Sensitivity to weather drives Great Basin mesic resources and greater sage-grouse productivity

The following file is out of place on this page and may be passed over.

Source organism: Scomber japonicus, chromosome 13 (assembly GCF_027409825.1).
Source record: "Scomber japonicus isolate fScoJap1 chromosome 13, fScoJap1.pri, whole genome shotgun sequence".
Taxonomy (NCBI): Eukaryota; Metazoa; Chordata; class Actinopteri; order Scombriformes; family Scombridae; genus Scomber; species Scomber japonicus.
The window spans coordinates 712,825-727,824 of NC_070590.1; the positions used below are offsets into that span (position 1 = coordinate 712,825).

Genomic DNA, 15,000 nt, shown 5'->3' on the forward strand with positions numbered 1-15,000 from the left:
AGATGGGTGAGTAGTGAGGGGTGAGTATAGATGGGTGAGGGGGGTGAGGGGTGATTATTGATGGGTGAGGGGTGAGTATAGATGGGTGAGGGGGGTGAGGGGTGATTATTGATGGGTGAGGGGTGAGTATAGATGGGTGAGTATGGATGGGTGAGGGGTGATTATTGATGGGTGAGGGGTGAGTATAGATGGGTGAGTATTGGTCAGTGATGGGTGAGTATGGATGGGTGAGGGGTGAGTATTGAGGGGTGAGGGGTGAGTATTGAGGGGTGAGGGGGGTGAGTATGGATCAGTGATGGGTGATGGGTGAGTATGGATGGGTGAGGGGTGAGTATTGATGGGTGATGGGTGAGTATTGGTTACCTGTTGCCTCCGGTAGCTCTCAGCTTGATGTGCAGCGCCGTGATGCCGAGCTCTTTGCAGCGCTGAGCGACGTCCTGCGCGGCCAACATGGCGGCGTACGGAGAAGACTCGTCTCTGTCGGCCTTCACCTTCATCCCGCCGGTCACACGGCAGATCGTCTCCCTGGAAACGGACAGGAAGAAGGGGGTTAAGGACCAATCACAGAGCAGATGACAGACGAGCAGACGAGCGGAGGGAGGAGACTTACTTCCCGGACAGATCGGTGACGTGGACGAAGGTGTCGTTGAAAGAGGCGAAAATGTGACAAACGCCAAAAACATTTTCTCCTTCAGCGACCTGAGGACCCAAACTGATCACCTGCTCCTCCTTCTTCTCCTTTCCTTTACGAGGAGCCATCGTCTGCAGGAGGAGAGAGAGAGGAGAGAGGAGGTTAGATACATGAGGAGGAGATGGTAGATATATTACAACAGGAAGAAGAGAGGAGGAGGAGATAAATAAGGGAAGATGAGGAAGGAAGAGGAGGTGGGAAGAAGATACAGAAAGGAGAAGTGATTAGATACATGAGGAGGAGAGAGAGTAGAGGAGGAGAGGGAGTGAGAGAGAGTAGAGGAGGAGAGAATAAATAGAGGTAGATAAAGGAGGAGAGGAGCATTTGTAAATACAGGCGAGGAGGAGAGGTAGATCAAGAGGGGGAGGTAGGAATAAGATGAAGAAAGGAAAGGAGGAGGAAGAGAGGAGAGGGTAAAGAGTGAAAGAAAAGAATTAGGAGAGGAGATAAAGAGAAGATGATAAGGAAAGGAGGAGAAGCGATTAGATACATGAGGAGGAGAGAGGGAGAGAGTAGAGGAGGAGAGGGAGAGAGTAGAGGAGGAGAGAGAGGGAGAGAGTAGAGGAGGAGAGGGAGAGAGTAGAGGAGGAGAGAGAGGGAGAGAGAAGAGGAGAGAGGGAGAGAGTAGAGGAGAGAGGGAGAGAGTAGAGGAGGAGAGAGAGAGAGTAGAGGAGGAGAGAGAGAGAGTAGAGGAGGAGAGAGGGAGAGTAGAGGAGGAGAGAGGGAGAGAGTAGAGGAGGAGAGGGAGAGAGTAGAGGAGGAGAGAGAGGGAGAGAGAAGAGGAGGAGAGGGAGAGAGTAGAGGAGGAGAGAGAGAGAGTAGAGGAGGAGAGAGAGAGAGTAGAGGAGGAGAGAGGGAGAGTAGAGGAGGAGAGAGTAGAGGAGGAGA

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We found the predicted positive relationship between mesic habitat availability and sage-grouse productivity, but annual precipitation explained additional variation in productivity even after accounting for mesic habitat availability. Hence, precipitation and drought may drive sage-grouse productivity via more than one mechanism acting on multiple demographic rates. Productivity was also limited by exotic annual grass invasion and conifer encroachment. Mesic habitat availability was a function of topographic relief, mean elevation, annual mean snow water equivalent, and winter temperatures, indicating that snowpack recharges the late summer mesic resources that support sage-grouse productivity. Management actions focused on maintaining and restoring mesic resources and drought resilient habitats, limiting the spread of exotic annual grasses, and reversing conifer encroachment should support future sage-grouse recruitment and help mitigate the effects of climate change.

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